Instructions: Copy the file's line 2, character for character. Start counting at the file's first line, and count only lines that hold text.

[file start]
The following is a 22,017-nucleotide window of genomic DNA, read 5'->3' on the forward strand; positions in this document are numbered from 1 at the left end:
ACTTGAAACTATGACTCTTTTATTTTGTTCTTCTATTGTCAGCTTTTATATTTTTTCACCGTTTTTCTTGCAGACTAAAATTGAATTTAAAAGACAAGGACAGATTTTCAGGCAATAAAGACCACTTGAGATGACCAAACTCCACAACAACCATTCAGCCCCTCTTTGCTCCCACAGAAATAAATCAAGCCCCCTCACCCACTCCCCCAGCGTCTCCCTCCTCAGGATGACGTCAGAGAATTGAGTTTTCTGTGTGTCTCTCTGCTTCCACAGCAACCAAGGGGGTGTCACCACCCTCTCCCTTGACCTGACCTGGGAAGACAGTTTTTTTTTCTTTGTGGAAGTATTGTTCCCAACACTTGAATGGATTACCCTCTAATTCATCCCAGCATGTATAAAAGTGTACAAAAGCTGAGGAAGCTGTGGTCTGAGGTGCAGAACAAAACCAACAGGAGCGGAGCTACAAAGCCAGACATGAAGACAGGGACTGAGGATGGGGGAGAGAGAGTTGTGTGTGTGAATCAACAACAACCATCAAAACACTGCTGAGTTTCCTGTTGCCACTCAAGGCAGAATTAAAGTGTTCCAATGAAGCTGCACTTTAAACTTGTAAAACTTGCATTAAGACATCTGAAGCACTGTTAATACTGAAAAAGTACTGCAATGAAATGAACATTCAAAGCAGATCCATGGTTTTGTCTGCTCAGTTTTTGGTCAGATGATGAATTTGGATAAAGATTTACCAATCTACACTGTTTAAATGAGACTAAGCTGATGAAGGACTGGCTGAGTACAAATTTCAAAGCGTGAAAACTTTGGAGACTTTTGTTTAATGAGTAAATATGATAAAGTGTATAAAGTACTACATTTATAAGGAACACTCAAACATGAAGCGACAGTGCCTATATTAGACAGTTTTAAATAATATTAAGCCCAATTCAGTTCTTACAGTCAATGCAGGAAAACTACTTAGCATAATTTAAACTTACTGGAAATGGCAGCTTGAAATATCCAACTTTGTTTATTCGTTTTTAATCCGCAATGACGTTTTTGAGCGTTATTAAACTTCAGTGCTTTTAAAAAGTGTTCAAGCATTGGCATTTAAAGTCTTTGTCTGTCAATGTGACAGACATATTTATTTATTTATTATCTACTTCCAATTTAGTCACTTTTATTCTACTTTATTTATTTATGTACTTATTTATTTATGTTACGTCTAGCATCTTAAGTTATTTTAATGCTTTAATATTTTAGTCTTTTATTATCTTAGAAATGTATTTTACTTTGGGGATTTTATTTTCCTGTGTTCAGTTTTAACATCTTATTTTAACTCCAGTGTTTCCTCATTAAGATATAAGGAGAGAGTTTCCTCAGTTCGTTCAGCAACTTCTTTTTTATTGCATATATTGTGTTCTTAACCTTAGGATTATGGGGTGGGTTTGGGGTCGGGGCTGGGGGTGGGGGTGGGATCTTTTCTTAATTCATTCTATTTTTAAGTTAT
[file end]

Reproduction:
ACTTGAAACTATGACTCTTTTATTTTGTTCTTCTATTGTCAGCTTTTATATTTTTTCACCGTTTTTCTTGCAGACTAAAATTGAATTTAAAAGACAAGGACAGATTTTCAGGCAATAAAGACCACTTGAGATGACCAAACTCCACAACAACCATTCAGCCCCTCTTTGCTCCCACAGAAATAAATCAAGCCCCCTCACCCACTCCCCCAGCGTCTCCCTCCTCAGGATGACGTCAGAGAATTGAGTTTTCTGTGTGTCTCTCTGCTTCCACAGCAACCAAGGGGGTGTCACCACCCTCTCCCTTGACCTGACCTGGGAAGACAGTTTTTTTTTCTTTGTGGAAGTATTGTTCCCAACACTTGAATGGATTACCCTCTAATTCATCCCAGCATGTATAAAAGTGTACAAAAGCTGAGGAAGCTGTGGTCTGAGGTGCAGAACAAAACCAACAGGAGCGGAGCTACAAAGCCAGACATGAAGACAGGGACTGAGGATGGGGGAGAGAGAGTTGTGTGTGTGAATCAACAACAACCATCAAAACACTGCTGAGTTTCCTGTTGCCACTCAAGGCAGAATTAAAGTGTTCCAATGAAGCTGCACTTTAAACTTGTAAAACTTGCATTAAGACATCTGAAGCACTGTTAATACTGAAAAAGTACTGCAATGAAATGAACATTCAAAGCAGATCCATGGTTTTGTCTGCTCAGTTTTTGGTCAGATGATGAATTTGGATAAAGATTTACCAATCTACACTGTTTAAATGAGACTAAGCTGATGAAGGACTGGCTGAGTACAAATTTCAAAGCGTGAAAACTTTGGAGACTTTTGTTTAATGAGTAAATATGATAAAGTGTATAAAGTACTACATTTATAAGGAACACTCAAACATGAAGCGACAGTGCCTATATTAGACAGTTTTAAATAATATTAAGCCCAATTCAGTTCTTACAGTCAATGCAGGAAAACTACTTAGCATAATTTAAACTTACTGGAAATGGCAGCTTGAAATATCCAACTTTGTTTATTCGTTTTTAATCCGCAATGACGTTTTTGAGCGTTATTAAACTTCAGTGCTTTTAAAAAGTGTTCAAGCATTGGCATTTAAAGTCTTTGTCTGTCAATGTGACAGACATATTTATTTATTTATTATCTACTTCCAATTTAGTCACTTTTATTCTACTTTATTTATTTATGTACTTATTTATTTATGTTACGTCTAGCATCTTAAGTTATTTTAATGCTTTAATATTTTAGTCTTTTATTATCTTAGAAATGTATTTTACTTTGGGGATTTTATTTTCCTGTGTTCAGTTTTAACATCTTATTTTAACTCCAGTGTTTCCTCATTAAGATATAAGGAGAGAGTTTCCTCAGTTCGTTCAGCAACTTCTTTTTTATTGCATATATTGTGTTCTTAACCTTAGGATTATGGGGTGGGTTTGGGGTCGGGGCTGGGGGTGGGGGTGGGATCTTTTCTTAATTCATTCTATTTTTAAGTTAT